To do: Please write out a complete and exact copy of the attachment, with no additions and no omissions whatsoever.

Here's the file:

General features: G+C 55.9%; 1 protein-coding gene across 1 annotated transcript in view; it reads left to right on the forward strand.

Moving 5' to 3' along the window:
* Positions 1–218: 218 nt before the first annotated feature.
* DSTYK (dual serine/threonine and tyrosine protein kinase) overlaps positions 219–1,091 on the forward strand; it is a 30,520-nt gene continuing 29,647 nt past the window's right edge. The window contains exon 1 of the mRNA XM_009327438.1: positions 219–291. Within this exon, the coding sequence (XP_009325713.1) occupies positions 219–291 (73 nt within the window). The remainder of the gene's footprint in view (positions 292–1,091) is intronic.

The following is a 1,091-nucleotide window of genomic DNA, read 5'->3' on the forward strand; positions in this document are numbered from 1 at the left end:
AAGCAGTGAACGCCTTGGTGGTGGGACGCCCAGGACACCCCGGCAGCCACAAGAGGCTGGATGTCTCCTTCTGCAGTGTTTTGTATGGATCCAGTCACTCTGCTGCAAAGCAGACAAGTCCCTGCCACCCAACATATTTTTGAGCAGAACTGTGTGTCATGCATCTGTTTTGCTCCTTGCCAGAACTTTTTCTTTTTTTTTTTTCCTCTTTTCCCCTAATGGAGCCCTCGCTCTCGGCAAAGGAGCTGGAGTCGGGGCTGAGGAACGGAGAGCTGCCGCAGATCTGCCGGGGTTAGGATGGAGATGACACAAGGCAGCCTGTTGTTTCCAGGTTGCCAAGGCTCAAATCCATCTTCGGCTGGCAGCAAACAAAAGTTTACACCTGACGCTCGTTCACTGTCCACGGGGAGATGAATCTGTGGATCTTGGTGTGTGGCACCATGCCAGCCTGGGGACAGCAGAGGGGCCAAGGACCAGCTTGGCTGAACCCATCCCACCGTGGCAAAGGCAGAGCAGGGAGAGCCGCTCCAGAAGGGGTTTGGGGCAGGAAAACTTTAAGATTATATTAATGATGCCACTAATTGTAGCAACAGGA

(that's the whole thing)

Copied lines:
General features: G+C 55.9%; 1 protein-coding gene across 1 annotated transcript in view; it reads left to right on the forward strand.

Moving 5' to 3' along the window:
* Positions 1–218: 218 nt before the first annotated feature.
* DSTYK (dual serine/threonine and tyrosine protein kinase) overlaps positions 219–1,091 on the forward strand; it is a 30,520-nt gene continuing 29,647 nt past the window's right edge. The window contains exon 1 of the mRNA XM_009327438.1: positions 219–291. Within this exon, the coding sequence (XP_009325713.1) occupies positions 219–291 (73 nt within the window). The remainder of the gene's footprint in view (positions 292–1,091) is intronic.

The following is a 1,091-nucleotide window of genomic DNA, read 5'->3' on the forward strand; positions in this document are numbered from 1 at the left end:
AAGCAGTGAACGCCTTGGTGGTGGGACGCCCAGGACACCCCGGCAGCCACAAGAGGCTGGATGTCTCCTTCTGCAGTGTTTTGTATGGATCCAGTCACTCTGCTGCAAAGCAGACAAGTCCCTGCCACCCAACATATTTTTGAGCAGAACTGTGTGTCATGCATCTGTTTTGCTCCTTGCCAGAACTTTTTCTTTTTTTTTTTTCCTCTTTTCCCCTAATGGAGCCCTCGCTCTCGGCAAAGGAGCTGGAGTCGGGGCTGAGGAACGGAGAGCTGCCGCAGATCTGCCGGGGTTAGGATGGAGATGACACAAGGCAGCCTGTTGTTTCCAGGTTGCCAAGGCTCAAATCCATCTTCGGCTGGCAGCAAACAAAAGTTTACACCTGACGCTCGTTCACTGTCCACGGGGAGATGAATCTGTGGATCTTGGTGTGTGGCACCATGCCAGCCTGGGGACAGCAGAGGGGCCAAGGACCAGCTTGGCTGAACCCATCCCACCGTGGCAAAGGCAGAGCAGGGAGAGCCGCTCCAGAAGGGGTTTGGGGCAGGAAAACTTTAAGATTATATTAATGATGCCACTAATTGTAGCAACAGGA